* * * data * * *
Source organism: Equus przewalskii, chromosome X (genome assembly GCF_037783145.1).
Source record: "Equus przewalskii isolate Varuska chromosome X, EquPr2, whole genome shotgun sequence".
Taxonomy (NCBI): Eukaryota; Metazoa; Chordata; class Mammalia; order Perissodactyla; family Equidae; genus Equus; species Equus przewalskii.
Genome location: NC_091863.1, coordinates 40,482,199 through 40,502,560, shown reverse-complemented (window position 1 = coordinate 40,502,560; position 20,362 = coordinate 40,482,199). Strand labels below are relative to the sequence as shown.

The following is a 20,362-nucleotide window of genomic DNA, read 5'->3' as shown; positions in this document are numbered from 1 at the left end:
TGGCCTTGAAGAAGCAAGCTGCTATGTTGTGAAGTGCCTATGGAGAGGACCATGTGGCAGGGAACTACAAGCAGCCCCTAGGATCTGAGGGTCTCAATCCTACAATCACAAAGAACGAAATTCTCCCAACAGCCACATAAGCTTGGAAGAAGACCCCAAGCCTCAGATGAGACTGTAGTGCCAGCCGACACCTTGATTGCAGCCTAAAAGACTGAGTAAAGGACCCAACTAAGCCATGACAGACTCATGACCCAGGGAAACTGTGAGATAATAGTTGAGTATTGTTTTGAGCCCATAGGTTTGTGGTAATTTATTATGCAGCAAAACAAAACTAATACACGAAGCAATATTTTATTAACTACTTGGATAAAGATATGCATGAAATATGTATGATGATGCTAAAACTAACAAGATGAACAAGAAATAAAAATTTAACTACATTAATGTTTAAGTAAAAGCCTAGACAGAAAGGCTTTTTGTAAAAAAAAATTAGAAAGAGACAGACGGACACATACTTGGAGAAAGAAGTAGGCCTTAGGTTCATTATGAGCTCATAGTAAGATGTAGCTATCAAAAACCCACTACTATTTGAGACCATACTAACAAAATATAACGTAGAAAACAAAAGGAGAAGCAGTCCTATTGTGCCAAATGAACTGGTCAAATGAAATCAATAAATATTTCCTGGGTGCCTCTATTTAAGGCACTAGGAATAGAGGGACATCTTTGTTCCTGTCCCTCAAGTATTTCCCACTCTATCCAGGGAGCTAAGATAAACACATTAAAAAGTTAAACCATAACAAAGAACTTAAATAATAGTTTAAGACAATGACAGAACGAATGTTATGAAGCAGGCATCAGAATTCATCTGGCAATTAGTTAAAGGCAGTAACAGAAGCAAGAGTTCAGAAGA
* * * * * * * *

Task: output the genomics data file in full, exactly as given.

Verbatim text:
Source organism: Equus przewalskii, chromosome X (genome assembly GCF_037783145.1).
Source record: "Equus przewalskii isolate Varuska chromosome X, EquPr2, whole genome shotgun sequence".
Taxonomy (NCBI): Eukaryota; Metazoa; Chordata; class Mammalia; order Perissodactyla; family Equidae; genus Equus; species Equus przewalskii.
Genome location: NC_091863.1, coordinates 40,482,199 through 40,502,560, shown reverse-complemented (window position 1 = coordinate 40,502,560; position 20,362 = coordinate 40,482,199). Strand labels below are relative to the sequence as shown.

The following is a 20,362-nucleotide window of genomic DNA, read 5'->3' as shown; positions in this document are numbered from 1 at the left end:
TGGCCTTGAAGAAGCAAGCTGCTATGTTGTGAAGTGCCTATGGAGAGGACCATGTGGCAGGGAACTACAAGCAGCCCCTAGGATCTGAGGGTCTCAATCCTACAATCACAAAGAACGAAATTCTCCCAACAGCCACATAAGCTTGGAAGAAGACCCCAAGCCTCAGATGAGACTGTAGTGCCAGCCGACACCTTGATTGCAGCCTAAAAGACTGAGTAAAGGACCCAACTAAGCCATGACAGACTCATGACCCAGGGAAACTGTGAGATAATAGTTGAGTATTGTTTTGAGCCCATAGGTTTGTGGTAATTTATTATGCAGCAAAACAAAACTAATACACGAAGCAATATTTTATTAACTACTTGGATAAAGATATGCATGAAATATGTATGATGATGCTAAAACTAACAAGATGAACAAGAAATAAAAATTTAACTACATTAATGTTTAAGTAAAAGCCTAGACAGAAAGGCTTTTTGTAAAAAAAAATTAGAAAGAGACAGACGGACACATACTTGGAGAAAGAAGTAGGCCTTAGGTTCATTATGAGCTCATAGTAAGATGTAGCTATCAAAAACCCACTACTATTTGAGACCATACTAACAAAATATAACGTAGAAAACAAAAGGAGAAGCAGTCCTATTGTGCCAAATGAACTGGTCAAATGAAATCAATAAATATTTCCTGGGTGCCTCTATTTAAGGCACTAGGAATAGAGGGACATCTTTGTTCCTGTCCCTCAAGTATTTCCCACTCTATCCAGGGAGCTAAGATAAACACATTAAAAAGTTAAACCATAACAAAGAACTTAAATAATAGTTTAAGACAATGACAGAACGAATGTTATGAAGCAGGCATCAGAATTCATCTGGCAATTAGTTAAAGGCAGTAACAGAAGCAAGAGTTCAGAAGA